Do you find yourself eating more than you should? Overeating is the worst enemy of anyone trying to live healthily or be on a diet. Even if you are eating healthy foods, overeating is not healthy and can make you gain weight.

Studies have shown that overeating is linked to obesity and people who overeat regularly are less likely to get enough exercise, making weight gain even more likely.

There are many different things that make you overeat and it can vary from person to person.

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Here are the 12 WORST triggers that can make you overeat

1. Stress

When you are under stress, your brain signals to your adrenal glands to release the hormones adrenalin and cortisol in response to the stressful situation. Adrenalin helps to trigger your body’s fight-or-flight response to the stressful situation and cortisol helps to provide energy to your muscles by releasing glucose and fatty acids into your bloodstream. If the stress persists, more cortisol is released. High levels of cortisol results in increased appetite, causing you to overeat.

Studies have also shown that chronic stress elevates the levels of ghrelin, the hormone that increases your appetite. This drives you to eat more so you overeat and gain more weight.

How to deal with stress:

Here are 3 things you can do to help you deal with stress:

a) Exercise regularly. It has been shown to be an effective stress-buster. Try 30 to 60 minutes of walking, swimming or jogging.

b) Deep breathing, meditation or practising yoga can help you relax and feel at peace.

c) Address the stress in your life, deal with the root cause.

2) Eating Processed food

Studies have shown that processed foods high in unhealthy salt, fats and sugar cause a rapid rise and fall in blood sugar and appear to stimulate and alter the brain’s chemistry in a way that compels people to overeat .

High-sugar foods also elevates your levels of ghrelin, the hunger hormone that stimulates your appetite, increasing your cravings, causing you to overeat.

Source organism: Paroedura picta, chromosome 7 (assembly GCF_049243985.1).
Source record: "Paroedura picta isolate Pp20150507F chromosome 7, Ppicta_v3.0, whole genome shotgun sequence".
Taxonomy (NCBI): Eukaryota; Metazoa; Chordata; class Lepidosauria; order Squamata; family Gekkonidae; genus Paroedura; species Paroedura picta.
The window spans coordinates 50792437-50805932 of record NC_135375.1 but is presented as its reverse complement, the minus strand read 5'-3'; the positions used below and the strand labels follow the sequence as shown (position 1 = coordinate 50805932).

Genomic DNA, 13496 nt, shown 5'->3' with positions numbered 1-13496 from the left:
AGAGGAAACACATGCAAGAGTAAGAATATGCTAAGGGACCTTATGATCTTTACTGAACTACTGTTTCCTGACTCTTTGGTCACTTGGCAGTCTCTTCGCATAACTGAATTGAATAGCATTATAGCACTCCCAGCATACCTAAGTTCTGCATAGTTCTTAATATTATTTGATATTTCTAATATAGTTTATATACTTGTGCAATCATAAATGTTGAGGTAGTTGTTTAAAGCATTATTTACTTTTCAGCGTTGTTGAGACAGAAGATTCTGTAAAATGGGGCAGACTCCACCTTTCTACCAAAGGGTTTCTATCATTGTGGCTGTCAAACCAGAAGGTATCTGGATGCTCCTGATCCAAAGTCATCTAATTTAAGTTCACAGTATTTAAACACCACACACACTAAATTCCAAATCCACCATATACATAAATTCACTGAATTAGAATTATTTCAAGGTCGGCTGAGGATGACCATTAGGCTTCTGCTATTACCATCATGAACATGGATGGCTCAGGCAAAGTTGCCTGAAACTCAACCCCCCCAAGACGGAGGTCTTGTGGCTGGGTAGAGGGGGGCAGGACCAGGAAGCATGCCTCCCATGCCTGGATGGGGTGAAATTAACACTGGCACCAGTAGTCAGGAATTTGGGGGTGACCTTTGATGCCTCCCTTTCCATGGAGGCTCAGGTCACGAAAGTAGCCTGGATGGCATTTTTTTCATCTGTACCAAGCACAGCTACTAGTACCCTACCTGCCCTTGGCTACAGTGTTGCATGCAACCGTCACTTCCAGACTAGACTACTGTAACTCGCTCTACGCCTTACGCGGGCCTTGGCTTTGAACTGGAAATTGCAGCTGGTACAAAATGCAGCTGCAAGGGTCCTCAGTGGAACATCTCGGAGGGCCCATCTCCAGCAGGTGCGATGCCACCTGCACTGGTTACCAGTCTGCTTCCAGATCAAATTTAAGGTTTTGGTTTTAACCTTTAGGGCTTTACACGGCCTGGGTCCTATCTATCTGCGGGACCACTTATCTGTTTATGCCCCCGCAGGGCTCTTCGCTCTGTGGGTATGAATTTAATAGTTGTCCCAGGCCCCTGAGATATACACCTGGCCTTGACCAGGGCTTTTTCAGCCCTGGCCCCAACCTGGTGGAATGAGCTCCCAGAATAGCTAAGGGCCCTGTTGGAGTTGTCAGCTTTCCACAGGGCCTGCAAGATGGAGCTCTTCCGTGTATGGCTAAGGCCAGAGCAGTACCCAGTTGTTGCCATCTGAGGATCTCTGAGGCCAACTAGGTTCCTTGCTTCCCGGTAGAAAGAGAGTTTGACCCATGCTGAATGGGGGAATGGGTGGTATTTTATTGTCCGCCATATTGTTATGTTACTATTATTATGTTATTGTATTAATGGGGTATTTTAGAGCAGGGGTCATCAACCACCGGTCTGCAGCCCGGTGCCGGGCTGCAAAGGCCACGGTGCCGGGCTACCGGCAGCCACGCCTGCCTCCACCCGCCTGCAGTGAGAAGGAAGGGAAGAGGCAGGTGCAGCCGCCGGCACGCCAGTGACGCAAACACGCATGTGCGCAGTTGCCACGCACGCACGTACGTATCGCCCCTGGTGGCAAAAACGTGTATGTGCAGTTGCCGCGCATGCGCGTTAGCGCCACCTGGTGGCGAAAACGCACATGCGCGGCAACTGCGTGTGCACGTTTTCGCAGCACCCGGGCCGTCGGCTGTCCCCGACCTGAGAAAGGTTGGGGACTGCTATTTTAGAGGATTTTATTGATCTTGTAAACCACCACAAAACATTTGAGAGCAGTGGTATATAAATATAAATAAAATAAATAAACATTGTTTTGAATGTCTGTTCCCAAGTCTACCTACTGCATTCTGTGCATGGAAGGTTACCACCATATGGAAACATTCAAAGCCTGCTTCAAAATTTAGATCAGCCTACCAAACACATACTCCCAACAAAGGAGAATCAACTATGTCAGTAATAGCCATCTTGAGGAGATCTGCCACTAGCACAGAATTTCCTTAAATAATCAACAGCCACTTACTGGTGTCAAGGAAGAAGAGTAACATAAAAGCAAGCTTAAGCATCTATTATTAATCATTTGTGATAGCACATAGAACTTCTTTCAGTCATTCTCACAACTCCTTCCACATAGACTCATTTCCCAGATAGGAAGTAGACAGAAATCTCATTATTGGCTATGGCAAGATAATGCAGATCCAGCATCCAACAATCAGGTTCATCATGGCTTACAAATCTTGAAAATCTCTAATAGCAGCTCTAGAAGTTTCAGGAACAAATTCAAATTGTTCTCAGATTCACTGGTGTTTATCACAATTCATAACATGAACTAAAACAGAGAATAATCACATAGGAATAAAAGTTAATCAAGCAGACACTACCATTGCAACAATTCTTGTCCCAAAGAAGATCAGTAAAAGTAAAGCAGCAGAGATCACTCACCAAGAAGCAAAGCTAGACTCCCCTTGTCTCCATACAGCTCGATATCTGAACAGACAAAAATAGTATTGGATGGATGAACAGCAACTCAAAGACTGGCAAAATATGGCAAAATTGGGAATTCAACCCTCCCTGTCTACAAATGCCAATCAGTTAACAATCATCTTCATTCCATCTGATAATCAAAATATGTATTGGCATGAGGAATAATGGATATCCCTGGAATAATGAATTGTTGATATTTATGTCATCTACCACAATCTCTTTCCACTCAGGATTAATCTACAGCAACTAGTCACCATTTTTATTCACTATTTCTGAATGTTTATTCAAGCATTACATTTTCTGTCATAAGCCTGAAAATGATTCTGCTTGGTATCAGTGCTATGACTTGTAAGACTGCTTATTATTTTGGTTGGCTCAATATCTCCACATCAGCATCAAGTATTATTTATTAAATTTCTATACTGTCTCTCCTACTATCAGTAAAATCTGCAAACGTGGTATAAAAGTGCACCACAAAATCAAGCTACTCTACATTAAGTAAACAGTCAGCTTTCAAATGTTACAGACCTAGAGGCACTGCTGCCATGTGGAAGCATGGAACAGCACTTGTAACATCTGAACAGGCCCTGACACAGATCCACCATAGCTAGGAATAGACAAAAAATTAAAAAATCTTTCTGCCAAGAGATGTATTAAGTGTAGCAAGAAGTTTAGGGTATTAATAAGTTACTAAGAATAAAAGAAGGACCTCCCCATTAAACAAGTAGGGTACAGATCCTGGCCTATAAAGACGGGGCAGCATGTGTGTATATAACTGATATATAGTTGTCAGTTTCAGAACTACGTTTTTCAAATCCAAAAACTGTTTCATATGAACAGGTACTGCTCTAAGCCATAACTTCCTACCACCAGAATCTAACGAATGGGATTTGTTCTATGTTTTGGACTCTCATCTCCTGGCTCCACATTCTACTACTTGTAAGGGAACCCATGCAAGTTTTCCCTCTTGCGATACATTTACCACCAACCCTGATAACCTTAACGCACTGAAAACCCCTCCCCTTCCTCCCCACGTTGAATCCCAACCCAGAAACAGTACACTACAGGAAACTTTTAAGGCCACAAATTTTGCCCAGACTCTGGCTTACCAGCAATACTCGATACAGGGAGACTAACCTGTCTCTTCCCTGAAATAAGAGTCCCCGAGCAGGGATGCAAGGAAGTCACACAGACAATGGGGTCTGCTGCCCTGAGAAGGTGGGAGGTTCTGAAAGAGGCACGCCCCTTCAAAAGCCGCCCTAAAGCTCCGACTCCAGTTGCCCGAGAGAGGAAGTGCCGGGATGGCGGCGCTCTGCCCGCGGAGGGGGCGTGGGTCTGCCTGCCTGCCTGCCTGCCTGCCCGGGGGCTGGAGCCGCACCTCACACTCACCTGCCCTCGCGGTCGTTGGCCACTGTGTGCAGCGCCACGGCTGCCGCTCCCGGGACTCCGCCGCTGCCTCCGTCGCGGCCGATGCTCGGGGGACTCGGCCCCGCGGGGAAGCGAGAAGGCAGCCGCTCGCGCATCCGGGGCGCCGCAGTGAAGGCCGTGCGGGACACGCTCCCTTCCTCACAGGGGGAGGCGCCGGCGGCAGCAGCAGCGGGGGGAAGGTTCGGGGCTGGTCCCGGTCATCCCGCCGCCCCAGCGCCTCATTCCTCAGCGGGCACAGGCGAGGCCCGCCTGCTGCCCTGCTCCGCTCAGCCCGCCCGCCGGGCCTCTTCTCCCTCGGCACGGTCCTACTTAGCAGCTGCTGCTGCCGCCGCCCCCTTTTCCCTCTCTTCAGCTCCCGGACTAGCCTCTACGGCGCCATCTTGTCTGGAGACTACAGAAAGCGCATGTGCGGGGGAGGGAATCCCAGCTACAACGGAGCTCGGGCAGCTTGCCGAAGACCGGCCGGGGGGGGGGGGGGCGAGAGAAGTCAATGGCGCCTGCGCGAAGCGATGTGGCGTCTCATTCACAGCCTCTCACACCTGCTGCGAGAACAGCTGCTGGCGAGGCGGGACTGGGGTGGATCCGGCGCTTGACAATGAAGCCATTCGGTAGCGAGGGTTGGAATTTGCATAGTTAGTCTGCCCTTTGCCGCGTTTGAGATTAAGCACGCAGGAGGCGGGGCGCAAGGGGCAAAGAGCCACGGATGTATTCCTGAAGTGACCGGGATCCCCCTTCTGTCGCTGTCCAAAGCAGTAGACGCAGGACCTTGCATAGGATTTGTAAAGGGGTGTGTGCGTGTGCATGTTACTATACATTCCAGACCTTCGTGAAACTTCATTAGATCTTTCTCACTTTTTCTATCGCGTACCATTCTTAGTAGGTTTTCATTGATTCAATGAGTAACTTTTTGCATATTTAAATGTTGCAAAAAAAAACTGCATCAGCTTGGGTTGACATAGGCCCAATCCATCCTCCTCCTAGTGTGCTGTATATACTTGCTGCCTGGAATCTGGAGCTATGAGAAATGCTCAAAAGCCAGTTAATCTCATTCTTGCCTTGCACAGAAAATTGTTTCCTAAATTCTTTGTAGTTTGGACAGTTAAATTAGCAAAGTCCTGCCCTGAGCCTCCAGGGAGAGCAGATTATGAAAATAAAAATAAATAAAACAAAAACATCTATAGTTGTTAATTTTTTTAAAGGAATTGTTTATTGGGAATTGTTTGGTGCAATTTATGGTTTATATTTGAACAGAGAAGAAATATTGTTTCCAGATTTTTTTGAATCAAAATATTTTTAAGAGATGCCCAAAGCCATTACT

What you need to do about processed food:

Avoid them. Read the labels on the food you buy.  Eat whole foods in their fresh and natural state.

3 Lack of sleep

Not having enough sleep can actually have an impact on almost every aspect of your health. Studies have shown that lack of sleep causes brain signalling to significantly increase in areas associated with appetite. It has been linked with overeating.

Ghrelin and leptin are two hormones in your body that control the feelings of hunger and fullness. Ghrelin increases your appetite, whereas leptin sends signals to the brain as soon as you are full. When you don’t get enough sleep, the levels of ghrelin goes up, increasing your appetite, making you eat more and the levels of leptin also decreases as a result you don’t feel satisfied, then you eat more. So, if you don’t get enough sleep, your body will crave more food and you will overeat. As an adult, it is important to get 7-8 hours of sleep.

How to improve your sleep:

a) Make sure you always sleep in complete darkness, the smallest amount of light in your bedroom can upset your body’s clock and the production of melatonin, the hormone that regulates the sleep-wake cycle

b) Avoid using the computer, laptop, iPad, etc or watching TV at least 2 hours before going to bed. These devices release blue light which makes you brain think it is still daytime.

2 WORST triggers that make you overeat

4) Not eating enough food during the day

During the day, if you do not eat enough food that is well balanced with quality protein and healthy fats, you will not be full and satisfied. This can make you very hungry at night and you will overeat.

What you need to do:

Eat enough food during the day and make sure it is well balanced with quality protein and healthy fat.

5) Heavy Drinking

High alcohol intake increases your blood sugar. Insulin is then secreted by your pancreas to regulate your blood sugar and lowers it. Low blood sugar increases your appetite and makes you overeat.  A recent review suggested that in the short term, little amount of alcohol consumed before a meal causes an increase in food intake. A study of freshmen students in the US also reported that those who drank heavily (4-5drinks) reported an increase in appetite and overeating after drinking, compared to those who drank moderately(2-3drnks) or those who drank no alcohol. So, drinking a lot of alcohol can make you overeat.